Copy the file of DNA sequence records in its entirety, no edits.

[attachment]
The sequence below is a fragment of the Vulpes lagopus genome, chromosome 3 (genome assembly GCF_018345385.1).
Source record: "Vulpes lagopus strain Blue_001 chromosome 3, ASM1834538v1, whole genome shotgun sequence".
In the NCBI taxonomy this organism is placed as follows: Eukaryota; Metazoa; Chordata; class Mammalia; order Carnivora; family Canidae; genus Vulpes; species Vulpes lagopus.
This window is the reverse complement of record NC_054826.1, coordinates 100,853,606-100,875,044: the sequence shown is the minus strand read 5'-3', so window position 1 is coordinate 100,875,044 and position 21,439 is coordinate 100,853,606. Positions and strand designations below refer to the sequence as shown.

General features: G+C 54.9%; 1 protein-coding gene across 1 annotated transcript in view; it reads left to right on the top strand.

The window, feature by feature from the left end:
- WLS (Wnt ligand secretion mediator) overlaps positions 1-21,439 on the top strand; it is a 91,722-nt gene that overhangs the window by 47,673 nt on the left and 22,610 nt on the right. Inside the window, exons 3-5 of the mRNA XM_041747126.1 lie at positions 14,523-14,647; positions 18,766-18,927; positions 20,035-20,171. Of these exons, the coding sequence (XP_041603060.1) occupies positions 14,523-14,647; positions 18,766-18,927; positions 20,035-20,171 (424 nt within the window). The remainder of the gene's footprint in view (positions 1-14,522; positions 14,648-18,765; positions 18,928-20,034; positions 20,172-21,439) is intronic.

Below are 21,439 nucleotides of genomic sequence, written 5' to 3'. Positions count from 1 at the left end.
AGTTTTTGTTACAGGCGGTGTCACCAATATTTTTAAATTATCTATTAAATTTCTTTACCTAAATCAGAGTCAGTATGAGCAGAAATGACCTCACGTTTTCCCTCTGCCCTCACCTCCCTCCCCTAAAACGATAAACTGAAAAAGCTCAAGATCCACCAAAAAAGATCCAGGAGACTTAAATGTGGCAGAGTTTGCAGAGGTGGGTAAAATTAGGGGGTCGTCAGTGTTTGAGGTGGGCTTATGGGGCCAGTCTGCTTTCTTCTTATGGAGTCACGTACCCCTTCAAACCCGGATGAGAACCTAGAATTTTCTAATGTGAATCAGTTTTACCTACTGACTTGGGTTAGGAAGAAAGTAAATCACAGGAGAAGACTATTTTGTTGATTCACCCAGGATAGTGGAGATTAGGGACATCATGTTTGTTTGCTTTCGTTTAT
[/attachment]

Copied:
The sequence below is a fragment of the Vulpes lagopus genome, chromosome 3 (genome assembly GCF_018345385.1).
Source record: "Vulpes lagopus strain Blue_001 chromosome 3, ASM1834538v1, whole genome shotgun sequence".
In the NCBI taxonomy this organism is placed as follows: Eukaryota; Metazoa; Chordata; class Mammalia; order Carnivora; family Canidae; genus Vulpes; species Vulpes lagopus.
This window is the reverse complement of record NC_054826.1, coordinates 100,853,606-100,875,044: the sequence shown is the minus strand read 5'-3', so window position 1 is coordinate 100,875,044 and position 21,439 is coordinate 100,853,606. Positions and strand designations below refer to the sequence as shown.

General features: G+C 54.9%; 1 protein-coding gene across 1 annotated transcript in view; it reads left to right on the top strand.

The window, feature by feature from the left end:
- WLS (Wnt ligand secretion mediator) overlaps positions 1-21,439 on the top strand; it is a 91,722-nt gene that overhangs the window by 47,673 nt on the left and 22,610 nt on the right. Inside the window, exons 3-5 of the mRNA XM_041747126.1 lie at positions 14,523-14,647; positions 18,766-18,927; positions 20,035-20,171. Of these exons, the coding sequence (XP_041603060.1) occupies positions 14,523-14,647; positions 18,766-18,927; positions 20,035-20,171 (424 nt within the window). The remainder of the gene's footprint in view (positions 1-14,522; positions 14,648-18,765; positions 18,928-20,034; positions 20,172-21,439) is intronic.

Below are 21,439 nucleotides of genomic sequence, written 5' to 3'. Positions count from 1 at the left end.
AGTTTTTGTTACAGGCGGTGTCACCAATATTTTTAAATTATCTATTAAATTTCTTTACCTAAATCAGAGTCAGTATGAGCAGAAATGACCTCACGTTTTCCCTCTGCCCTCACCTCCCTCCCCTAAAACGATAAACTGAAAAAGCTCAAGATCCACCAAAAAAGATCCAGGAGACTTAAATGTGGCAGAGTTTGCAGAGGTGGGTAAAATTAGGGGGTCGTCAGTGTTTGAGGTGGGCTTATGGGGCCAGTCTGCTTTCTTCTTATGGAGTCACGTACCCCTTCAAACCCGGATGAGAACCTAGAATTTTCTAATGTGAATCAGTTTTACCTACTGACTTGGGTTAGGAAGAAAGTAAATCACAGGAGAAGACTATTTTGTTGATTCACCCAGGATAGTGGAGATTAGGGACATCATGTTTGTTTGCTTTCGTTTAT